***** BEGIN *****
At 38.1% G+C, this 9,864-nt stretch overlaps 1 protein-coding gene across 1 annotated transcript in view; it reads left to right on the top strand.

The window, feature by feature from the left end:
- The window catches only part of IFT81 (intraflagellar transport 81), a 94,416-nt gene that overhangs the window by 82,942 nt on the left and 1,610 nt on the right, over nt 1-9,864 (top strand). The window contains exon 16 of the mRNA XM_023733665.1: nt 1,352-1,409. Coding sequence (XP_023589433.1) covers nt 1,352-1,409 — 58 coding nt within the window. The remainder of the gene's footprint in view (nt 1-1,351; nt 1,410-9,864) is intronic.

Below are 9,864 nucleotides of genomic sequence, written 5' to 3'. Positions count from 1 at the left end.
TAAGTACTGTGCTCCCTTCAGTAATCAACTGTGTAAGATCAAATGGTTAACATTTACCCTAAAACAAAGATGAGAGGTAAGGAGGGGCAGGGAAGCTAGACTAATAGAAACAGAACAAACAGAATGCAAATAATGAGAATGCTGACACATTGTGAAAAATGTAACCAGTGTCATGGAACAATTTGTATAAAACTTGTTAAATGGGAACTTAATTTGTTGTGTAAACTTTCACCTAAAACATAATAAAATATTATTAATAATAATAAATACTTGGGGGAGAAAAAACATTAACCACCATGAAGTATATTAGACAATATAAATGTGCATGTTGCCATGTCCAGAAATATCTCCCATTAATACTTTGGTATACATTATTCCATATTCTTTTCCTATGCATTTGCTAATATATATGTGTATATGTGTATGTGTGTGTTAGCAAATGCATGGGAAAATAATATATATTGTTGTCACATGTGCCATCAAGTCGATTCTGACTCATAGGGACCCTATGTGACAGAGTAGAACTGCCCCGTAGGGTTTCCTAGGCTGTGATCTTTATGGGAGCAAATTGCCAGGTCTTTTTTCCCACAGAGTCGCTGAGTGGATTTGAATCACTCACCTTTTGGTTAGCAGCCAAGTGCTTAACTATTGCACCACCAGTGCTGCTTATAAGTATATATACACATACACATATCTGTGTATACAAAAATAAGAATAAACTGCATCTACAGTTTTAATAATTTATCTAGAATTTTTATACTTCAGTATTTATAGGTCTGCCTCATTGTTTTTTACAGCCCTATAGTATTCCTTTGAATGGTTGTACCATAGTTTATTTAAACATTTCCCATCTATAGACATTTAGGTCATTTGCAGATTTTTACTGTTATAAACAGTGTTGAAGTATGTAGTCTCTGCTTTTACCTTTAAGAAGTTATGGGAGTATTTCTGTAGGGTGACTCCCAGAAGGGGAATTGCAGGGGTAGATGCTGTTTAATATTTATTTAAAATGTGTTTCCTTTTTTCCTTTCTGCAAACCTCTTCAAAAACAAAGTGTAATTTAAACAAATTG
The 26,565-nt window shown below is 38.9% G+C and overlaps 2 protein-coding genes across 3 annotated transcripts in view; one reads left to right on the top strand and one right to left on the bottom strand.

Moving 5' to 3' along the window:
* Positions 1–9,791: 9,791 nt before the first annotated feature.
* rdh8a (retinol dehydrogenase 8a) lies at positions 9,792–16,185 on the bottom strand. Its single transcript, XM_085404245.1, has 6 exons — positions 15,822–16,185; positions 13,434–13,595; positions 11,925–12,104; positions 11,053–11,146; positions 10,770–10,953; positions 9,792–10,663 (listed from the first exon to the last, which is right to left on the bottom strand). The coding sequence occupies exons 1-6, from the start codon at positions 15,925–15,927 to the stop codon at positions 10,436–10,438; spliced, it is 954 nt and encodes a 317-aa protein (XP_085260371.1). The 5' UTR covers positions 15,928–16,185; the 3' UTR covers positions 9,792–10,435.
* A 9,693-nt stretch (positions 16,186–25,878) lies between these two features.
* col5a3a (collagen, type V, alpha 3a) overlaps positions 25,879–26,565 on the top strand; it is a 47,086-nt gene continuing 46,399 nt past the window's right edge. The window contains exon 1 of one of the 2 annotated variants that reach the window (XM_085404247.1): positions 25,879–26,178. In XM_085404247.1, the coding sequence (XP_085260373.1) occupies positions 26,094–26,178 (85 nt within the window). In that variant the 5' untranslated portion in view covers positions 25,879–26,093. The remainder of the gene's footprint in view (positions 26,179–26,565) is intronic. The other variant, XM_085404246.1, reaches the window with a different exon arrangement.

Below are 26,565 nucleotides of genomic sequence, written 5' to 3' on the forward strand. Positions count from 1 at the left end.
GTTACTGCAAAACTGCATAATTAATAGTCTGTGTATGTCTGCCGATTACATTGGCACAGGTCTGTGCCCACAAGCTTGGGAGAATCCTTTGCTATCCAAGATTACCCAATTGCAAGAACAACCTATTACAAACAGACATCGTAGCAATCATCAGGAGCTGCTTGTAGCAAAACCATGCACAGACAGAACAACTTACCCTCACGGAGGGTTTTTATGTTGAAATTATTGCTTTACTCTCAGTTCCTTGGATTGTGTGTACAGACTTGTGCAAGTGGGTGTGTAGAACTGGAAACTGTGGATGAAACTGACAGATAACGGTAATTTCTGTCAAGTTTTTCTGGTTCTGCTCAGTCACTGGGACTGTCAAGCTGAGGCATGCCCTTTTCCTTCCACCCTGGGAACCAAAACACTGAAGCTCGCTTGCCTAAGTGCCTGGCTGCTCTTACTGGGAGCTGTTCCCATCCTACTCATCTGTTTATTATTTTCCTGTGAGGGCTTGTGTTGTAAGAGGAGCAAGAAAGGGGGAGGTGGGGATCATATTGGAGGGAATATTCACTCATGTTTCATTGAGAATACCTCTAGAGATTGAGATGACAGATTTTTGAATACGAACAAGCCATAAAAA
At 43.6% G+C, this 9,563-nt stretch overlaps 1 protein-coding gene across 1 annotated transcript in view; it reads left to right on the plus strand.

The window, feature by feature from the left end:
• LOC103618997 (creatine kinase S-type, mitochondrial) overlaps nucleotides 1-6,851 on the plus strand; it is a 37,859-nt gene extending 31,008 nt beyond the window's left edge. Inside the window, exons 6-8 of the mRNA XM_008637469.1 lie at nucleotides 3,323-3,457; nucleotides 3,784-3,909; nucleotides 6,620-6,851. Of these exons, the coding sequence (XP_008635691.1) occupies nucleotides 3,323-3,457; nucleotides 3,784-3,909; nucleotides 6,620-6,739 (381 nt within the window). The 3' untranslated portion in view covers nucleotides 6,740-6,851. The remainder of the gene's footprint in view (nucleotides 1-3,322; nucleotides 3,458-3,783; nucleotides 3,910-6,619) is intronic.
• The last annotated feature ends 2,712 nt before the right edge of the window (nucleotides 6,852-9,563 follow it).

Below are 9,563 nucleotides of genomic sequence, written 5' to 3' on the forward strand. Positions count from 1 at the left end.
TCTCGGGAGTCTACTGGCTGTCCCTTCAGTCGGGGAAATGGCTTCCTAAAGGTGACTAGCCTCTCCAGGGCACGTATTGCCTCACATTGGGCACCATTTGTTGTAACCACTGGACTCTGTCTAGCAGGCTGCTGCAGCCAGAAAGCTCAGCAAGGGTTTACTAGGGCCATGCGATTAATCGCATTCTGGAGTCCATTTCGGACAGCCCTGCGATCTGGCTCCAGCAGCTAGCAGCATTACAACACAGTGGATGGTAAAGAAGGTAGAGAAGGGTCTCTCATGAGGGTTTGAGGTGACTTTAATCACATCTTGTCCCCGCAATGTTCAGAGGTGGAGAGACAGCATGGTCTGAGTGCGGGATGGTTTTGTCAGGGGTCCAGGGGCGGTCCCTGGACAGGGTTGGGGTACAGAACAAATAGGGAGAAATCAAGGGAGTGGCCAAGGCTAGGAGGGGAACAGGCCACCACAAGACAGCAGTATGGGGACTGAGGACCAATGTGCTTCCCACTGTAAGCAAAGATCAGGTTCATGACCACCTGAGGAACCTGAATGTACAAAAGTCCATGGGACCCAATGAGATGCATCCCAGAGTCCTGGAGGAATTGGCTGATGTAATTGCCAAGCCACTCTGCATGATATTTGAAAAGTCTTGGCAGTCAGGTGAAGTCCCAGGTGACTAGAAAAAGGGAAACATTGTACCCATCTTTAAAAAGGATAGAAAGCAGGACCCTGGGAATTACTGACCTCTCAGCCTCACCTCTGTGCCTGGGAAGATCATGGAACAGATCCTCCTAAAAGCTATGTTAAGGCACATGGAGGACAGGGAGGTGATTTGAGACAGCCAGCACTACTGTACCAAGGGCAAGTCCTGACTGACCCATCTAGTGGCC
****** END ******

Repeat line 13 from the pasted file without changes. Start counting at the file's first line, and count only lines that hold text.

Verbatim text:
GTTACTGCAAAACTGCATAATTAATAGTCTGTGTATGTCTGCCGATTACATTGGCACAGGTCTGTGCCCACAAGCTTGGGAGAATCCTTTGCTATCCAAGATTACCCAATTGCAAGAACAACCTATTACAAACAGACATCGTAGCAATCATCAGGAGCTGCTTGTAGCAAAACCATGCACAGACAGAACAACTTACCCTCACGGAGGGTTTTTATGTTGAAATTATTGCTTTACTCTCAGTTCCTTGGATTGTGTGTACAGACTTGTGCAAGTGGGTGTGTAGAACTGGAAACTGTGGATGAAACTGACAGATAACGGTAATTTCTGTCAAGTTTTTCTGGTTCTGCTCAGTCACTGGGACTGTCAAGCTGAGGCATGCCCTTTTCCTTCCACCCTGGGAACCAAAACACTGAAGCTCGCTTGCCTAAGTGCCTGGCTGCTCTTACTGGGAGCTGTTCCCATCCTACTCATCTGTTTATTATTTTCCTGTGAGGGCTTGTGTTGTAAGAGGAGCAAGAAAGGGGGAGGTGGGGATCATATTGGAGGGAATATTCACTCATGTTTCATTGAGAATACCTCTAGAGATTGAGATGACAGATTTTTGAATACGAACAAGCCATAAAAA